8 Medicare Enrollment Mistakes To Skip

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8 Medicare Enrollment Mistakes To Skip

What is it about making a common mistake that drives us crazy? Is it that we think we should be smarter than everyone else? Partially, the other reason it bothers us is that common mistakes are also avoidable ones. When it comes to your health insurance, mistakes are not an option, especially when you are getting into your retirement years. However, the truth is that common mistakes are usually made because they are the most understandable to make.

We all have tried to sign up for health insurance on our own, only to find that we have little to no idea what we are doing and what we need to do. It’s the same as getting your first credit card or applying for your first mortgage. With experience comes understanding but if you are new to it, how do you avoid making mistakes?


Common Enrollment Mistakes Made

The easiest way to avoid making mistakes when you enroll in Medicare is to know what the most common ones are. However, the first and most common mistake made during this time, especially with people who are new to the experience, is that they commonly try to work with a single provider. While you may be comfortable with your provider from having coverage with them in the past, they may not be offering you the best option or pricing right now. That’s why having options is always a major advantage. Here are some additional mistakes to try and avoid:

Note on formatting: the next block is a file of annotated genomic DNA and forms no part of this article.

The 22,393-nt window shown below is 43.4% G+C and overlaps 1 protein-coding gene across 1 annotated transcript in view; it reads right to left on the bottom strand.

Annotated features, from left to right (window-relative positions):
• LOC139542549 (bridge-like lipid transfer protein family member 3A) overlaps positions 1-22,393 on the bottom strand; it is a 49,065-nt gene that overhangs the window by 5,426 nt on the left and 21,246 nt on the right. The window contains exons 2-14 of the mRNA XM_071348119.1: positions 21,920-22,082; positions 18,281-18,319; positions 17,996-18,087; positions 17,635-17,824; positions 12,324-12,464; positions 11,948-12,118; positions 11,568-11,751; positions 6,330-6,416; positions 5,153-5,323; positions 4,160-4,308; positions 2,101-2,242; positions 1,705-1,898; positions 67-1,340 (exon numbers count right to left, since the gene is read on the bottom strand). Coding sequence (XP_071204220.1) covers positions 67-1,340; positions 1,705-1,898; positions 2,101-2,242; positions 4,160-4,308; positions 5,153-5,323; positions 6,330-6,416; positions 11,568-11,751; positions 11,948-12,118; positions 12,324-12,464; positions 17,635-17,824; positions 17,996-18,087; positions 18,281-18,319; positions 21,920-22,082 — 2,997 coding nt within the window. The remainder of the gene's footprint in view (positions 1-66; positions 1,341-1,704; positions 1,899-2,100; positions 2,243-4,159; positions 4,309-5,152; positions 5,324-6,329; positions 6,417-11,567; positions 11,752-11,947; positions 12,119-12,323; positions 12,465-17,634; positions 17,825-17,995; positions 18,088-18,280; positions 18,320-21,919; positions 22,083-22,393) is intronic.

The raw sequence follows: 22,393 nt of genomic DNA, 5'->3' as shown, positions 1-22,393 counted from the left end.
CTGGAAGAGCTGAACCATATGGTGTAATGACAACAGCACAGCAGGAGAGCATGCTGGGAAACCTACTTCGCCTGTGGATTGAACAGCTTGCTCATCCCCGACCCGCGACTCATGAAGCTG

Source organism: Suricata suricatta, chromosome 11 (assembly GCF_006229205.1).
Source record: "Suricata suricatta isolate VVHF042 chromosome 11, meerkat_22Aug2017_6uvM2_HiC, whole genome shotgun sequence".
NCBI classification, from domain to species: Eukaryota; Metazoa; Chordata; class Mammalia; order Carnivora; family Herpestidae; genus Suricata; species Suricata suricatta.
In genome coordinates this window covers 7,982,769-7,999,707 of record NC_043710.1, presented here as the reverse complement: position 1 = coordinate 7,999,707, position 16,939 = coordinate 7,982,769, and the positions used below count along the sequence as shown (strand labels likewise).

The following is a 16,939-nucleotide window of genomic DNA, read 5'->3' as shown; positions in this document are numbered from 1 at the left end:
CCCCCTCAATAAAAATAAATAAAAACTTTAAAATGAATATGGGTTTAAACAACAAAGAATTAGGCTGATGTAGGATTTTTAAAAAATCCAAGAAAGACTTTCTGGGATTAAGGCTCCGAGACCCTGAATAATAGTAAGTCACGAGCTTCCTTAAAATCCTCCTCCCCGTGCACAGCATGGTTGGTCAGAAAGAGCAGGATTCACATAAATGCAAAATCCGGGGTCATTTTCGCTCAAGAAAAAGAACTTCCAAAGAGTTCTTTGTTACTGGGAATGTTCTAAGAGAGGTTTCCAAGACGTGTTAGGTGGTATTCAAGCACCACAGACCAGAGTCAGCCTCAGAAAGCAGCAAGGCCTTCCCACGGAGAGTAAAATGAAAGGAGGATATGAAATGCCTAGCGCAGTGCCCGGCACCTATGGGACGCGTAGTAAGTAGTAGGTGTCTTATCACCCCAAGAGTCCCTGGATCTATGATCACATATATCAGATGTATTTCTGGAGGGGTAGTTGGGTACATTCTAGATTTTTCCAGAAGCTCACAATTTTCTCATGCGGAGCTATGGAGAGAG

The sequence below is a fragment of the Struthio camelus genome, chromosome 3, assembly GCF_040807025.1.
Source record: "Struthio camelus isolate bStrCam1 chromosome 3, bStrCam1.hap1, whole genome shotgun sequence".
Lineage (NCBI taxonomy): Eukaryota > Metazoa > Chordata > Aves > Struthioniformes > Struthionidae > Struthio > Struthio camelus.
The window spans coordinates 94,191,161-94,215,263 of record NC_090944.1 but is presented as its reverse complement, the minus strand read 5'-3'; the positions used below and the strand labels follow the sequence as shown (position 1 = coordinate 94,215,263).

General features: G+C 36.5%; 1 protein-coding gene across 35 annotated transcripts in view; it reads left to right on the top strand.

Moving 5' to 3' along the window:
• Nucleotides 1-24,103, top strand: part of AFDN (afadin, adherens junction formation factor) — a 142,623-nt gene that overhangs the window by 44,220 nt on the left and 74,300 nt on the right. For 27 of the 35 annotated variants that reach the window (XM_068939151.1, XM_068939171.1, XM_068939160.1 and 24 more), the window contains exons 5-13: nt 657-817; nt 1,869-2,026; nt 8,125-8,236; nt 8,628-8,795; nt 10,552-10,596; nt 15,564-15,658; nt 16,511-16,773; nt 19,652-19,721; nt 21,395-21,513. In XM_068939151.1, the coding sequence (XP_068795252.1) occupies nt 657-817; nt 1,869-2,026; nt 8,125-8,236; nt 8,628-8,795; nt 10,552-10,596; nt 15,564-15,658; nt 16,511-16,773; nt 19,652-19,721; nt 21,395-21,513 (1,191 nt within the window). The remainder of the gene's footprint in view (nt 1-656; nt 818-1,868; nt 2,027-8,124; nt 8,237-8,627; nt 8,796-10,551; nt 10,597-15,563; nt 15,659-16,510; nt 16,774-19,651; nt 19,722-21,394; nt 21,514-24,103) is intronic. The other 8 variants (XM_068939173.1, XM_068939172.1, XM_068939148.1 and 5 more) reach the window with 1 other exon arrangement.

1. Waiting until the last minute: There are specific times of the year when you can enroll in Medicare. This window is available to all who are interested in the service and want to take advantage of it. However, there is a process for signing up and you need time to go over your options, what’s available to you and what’s your best course of action. These decisions need to be made with time to consider each one and that’s why waiting until the last minute is never the best way to go.
  2. Thinking it’s simple: Is it easy to enroll in Medicare on your own? That question is different for everyone based on their familiarity with these processes and knowledge of the healthcare services. For most people, however, enrolling, especially the first time, is very difficult and somewhat confusing. You have to remember, Medicare is not like the health insurance you’ve had throughout your working life where you have one package that covers everything. You will have multiple plans and supplements to choose from and you can enroll in multiple packages at once as well.
  3. Trying to do it online the first time: People are just learning how to enroll online and while this is a great new option, it is never recommended for people signing up their first time. Instead, it’s always recommended that you work with a licensed and trained advisor. Because of the information that must be provided and processed, along with the decisions you have to make, working with an advisor is recommended as it will eliminate common mistakes made throughout enrollment.